Still, I had one of my most relaxing sleeps ever on the first night that I slept alone in my new space. I finally have my sanctuary again.

Thursday, December 22, 2011

Marry And Bright?

Some people have asked me to push for gay marriage here in The McVie Show. Yes, I agree with you that there should be no more discrimination of marriage; why should marriage be only for heterosexuals? As far as gay marriage is concerned, I don’t have a problem with the “gay” part.

However, I don’t believe in marriage, not unless there’s divorce.

I’m fine with the idea of two consenting adults agreeing to be united, and the state acknowledging their union and awarding them with certain privileges and benefits. But to lock in two adults with no way out is, I believe, a concept that has lost its relevance to me because it is not grounded on reality. Yes, there will be couples who can make it ‘til Death do them part. But not all marriages will succeed and survive.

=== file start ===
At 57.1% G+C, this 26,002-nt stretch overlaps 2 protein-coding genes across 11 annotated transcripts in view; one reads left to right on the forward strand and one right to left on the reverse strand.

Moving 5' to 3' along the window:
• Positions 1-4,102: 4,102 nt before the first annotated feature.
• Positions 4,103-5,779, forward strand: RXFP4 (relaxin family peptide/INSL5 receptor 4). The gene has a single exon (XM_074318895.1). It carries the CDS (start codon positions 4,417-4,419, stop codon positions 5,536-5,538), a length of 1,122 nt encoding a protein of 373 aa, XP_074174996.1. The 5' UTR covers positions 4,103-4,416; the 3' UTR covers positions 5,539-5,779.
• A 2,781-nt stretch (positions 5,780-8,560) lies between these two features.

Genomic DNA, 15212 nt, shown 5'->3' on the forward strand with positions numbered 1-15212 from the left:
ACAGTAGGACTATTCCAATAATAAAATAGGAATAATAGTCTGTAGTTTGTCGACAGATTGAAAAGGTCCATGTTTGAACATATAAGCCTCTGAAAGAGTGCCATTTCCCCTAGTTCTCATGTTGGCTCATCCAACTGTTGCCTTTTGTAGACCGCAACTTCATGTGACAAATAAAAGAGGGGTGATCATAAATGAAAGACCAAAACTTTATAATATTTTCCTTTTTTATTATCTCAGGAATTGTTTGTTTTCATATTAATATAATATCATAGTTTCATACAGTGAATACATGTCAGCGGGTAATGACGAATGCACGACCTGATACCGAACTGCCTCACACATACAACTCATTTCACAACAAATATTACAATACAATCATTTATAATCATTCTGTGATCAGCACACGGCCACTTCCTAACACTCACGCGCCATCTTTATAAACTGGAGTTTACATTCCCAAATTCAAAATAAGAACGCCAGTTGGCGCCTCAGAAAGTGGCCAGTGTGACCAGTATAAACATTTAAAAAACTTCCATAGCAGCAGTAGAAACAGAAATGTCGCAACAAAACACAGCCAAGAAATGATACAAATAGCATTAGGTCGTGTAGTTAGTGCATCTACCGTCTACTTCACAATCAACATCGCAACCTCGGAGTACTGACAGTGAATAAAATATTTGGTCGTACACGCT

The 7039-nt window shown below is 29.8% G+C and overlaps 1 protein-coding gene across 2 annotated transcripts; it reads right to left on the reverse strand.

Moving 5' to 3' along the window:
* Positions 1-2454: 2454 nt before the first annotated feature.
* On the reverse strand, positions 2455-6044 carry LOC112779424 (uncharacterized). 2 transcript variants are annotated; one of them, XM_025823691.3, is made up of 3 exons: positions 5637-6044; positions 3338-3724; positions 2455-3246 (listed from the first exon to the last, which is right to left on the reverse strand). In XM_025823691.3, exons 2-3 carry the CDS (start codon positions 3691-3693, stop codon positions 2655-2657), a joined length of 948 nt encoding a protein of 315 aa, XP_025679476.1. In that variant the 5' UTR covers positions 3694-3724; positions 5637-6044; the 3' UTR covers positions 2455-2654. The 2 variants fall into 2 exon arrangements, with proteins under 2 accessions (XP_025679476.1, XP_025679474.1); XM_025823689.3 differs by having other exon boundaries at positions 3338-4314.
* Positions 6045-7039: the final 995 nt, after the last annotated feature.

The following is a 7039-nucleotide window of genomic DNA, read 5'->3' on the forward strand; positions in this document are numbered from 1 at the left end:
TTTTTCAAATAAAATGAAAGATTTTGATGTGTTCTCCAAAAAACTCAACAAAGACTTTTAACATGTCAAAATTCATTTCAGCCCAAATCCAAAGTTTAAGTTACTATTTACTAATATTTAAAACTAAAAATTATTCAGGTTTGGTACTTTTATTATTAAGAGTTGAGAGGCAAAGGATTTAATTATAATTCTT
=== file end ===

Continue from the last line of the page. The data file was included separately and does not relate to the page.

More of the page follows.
In fact, I’d rather just live in together. If you last, then congrats; if you don’t, well, at least untangling need not be messy and drawn-out.

Walang Iwanan, Help CDO & Iligan

Donate to the Philippine Red Cross at:

Saturday, December 17, 2011

Knocked Out

Thursday evening we had our office Christmas party, and for the third year in a row I was one of the hosts for the event. We had boxer Brian Viloria, reigning WBO Flyweight champion, and his wife as special guests. We got him to pick out the grand raffle winner. He even stayed on and danced the night away with us—and boy, the man can dance. Brian is such a down-to-earth guy. And compared to that other boxing champ who is also a politician, Brian’s much easier to deal with and comes with an entourage of only one, his better half.

On Friday afternoon he and his wife drop by our office for a courtesy call. While he and his wife were talking to our bosses, I tweeted the following: “Brian Viloria in da hawz! He and his wife brought Krispy Kreme for the whole dept. He even personally offered me a doughnut. Ang cute niya.”

And then few minutes later, he tweeted back: “It’s nothing really. Merry Xmas and Happy New Years to you and (our office).”

And then I received a notification via email that he had started following me on Twitter.